Society for Classical Studies, Washington, D.C., USA, 2-5 January 2020

Deadline: 23 February 2019

In Latin, textus can mean a piece of weaving. Late antiquity is well thought of as a text or a collocation of texts in which many strands are woven together— strands of the old (the Classical past, old genres, persisting aspects of material culture) and strands of the new (Christianity, new or hybridized written genres, new or hybridized elements in material culture or the built environment). At the meeting of the Society for Classical Studies in Washington, D.C., January 2–5, 2020, the Society for Late Antiquity will sponsor a session on the various textualities in late antiquity.
We are looking for papers on textuality in either written texts or material culture. Papers can consider issues of textuality in late-ancient written texts, e.g., language, intertextuality with prior written texts (pagan or Christian), or even genre. Potential panelists could also propose papers that consider textuality in material culture or the built environment, e.g., aesthetics, building styles, or methods that weave together old and new. We also encourage prospective panelists to construe the term textuality broadly and propose papers that transcend and/or question the options enumerated here.

Abstracts for papers requiring a maximum of 20 minutes to deliver should be sent no later than February 23, 2019 by email attachment to Colin Whiting at cwhiting@ascsa.org. All submissions will be judged anonymously by two referees. Prospective panelists must be members in good standing of the SCS at the time of submission and must include their membership number in the cover letter accompanying their abstract. Please follow the SCS’s instructions for the format of individual abstracts: https://classicalstudies.org/annual-meeting/guidelines-authors-abstracts. The submission of an abstract represents a commitment to attend the 2020 meeting should the abstract be accepted. No papers will be read in absentia and the SLA is unable to provide funding for travel to Washington, D.C.

Conference: Processions: Urban Ritual in Byzantium and Neighboring Lands

Byzantine Studies Symposium, Dumbarton Oaks Music Room, Washington DC, USA, 12-13 April 2019

Military, civic, and religious processions were hallmarks of the ancient and medieval world; they continued into the Renaissance and, indeed, continue to this day. Yet the Byzantine procession has not yet been subjected to any synthetic, historicizing, contextualizing, or comparative examination.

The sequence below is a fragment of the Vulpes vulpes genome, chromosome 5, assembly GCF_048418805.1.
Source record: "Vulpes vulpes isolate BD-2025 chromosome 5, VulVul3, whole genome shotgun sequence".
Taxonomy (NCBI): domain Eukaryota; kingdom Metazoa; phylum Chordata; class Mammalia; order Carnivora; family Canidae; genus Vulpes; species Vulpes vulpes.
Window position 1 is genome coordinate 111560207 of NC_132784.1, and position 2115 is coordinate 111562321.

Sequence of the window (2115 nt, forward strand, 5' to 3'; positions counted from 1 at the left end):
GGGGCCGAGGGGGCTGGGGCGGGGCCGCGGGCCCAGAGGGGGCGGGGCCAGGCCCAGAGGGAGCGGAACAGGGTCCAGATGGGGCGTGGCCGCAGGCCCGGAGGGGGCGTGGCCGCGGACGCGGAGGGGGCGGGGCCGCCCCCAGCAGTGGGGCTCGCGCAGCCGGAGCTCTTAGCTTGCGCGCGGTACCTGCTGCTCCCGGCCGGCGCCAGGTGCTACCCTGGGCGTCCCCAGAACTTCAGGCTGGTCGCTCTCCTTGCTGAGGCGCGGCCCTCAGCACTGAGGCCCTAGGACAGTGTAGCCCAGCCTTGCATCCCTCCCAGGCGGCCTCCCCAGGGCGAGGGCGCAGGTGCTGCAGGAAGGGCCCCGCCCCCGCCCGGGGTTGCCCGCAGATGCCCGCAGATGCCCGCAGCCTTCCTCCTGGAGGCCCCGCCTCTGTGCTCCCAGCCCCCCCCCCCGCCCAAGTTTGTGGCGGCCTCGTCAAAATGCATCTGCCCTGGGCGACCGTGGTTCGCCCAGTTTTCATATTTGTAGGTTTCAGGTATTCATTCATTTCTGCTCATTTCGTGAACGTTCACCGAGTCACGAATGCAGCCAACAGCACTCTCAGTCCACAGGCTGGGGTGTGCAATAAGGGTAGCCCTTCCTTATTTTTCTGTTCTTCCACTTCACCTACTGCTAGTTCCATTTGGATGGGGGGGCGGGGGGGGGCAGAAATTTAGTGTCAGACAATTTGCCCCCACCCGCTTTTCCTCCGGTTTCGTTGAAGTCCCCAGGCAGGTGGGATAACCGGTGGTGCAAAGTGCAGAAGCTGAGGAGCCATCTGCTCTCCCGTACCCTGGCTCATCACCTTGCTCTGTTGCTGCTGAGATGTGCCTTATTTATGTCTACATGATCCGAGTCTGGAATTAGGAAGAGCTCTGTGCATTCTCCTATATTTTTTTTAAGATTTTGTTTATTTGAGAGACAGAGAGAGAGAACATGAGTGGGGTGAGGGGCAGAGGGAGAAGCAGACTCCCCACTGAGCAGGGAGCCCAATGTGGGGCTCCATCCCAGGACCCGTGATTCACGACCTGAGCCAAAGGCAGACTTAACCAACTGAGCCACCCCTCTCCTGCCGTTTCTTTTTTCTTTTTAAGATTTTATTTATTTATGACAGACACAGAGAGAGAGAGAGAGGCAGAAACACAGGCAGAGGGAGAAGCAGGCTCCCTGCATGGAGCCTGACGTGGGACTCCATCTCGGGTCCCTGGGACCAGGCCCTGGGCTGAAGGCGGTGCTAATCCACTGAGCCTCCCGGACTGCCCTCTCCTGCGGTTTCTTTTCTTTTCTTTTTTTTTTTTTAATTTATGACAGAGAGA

Understanding processions is critical for our appreciation of how urban space worked and was manipulated in the Middle Ages. For the 2019 Dumbarton Oaks Byzantine Symposium, speakers will examine texts, artifacts, and images in order to develop a new understanding of medieval urban life across multiple social registers. For example, records of processions show us what kinds of public behavior were acceptable, and when, and where. Studying processions introduces us to new protagonists as well, for processions involve audiences as well as participants, and groups hitherto virtually invisible, such as the team of people who prepared for the event by decorating the streets, will be brought to light. The Byzantine commitment to processions is striking in terms of the resources and time allocated: there were as many as two processions a week in Constantinople, many involving the patriarch and the emperor. In the Latin West, the Crusader States, and in the Fatimid, Ottoman, and Muscovite worlds, by comparison, processions occurred far less frequently: the procession was significantly more important to the Byzantines than to their neighbors and successors. The comparative study of Byzantine processions to be offered by the speakers at the symposium will reveal how the Byzantines operated in a complex global network defined by local contexts, how the Byzantines positioned themselves within this network, and the nature of the Byzantine legacy to the Islamic, Catholic, and Orthodox inheritors of their culture.

For further infromation, see https://www.doaks.org/research/byzantine/scholarly-activities/processions.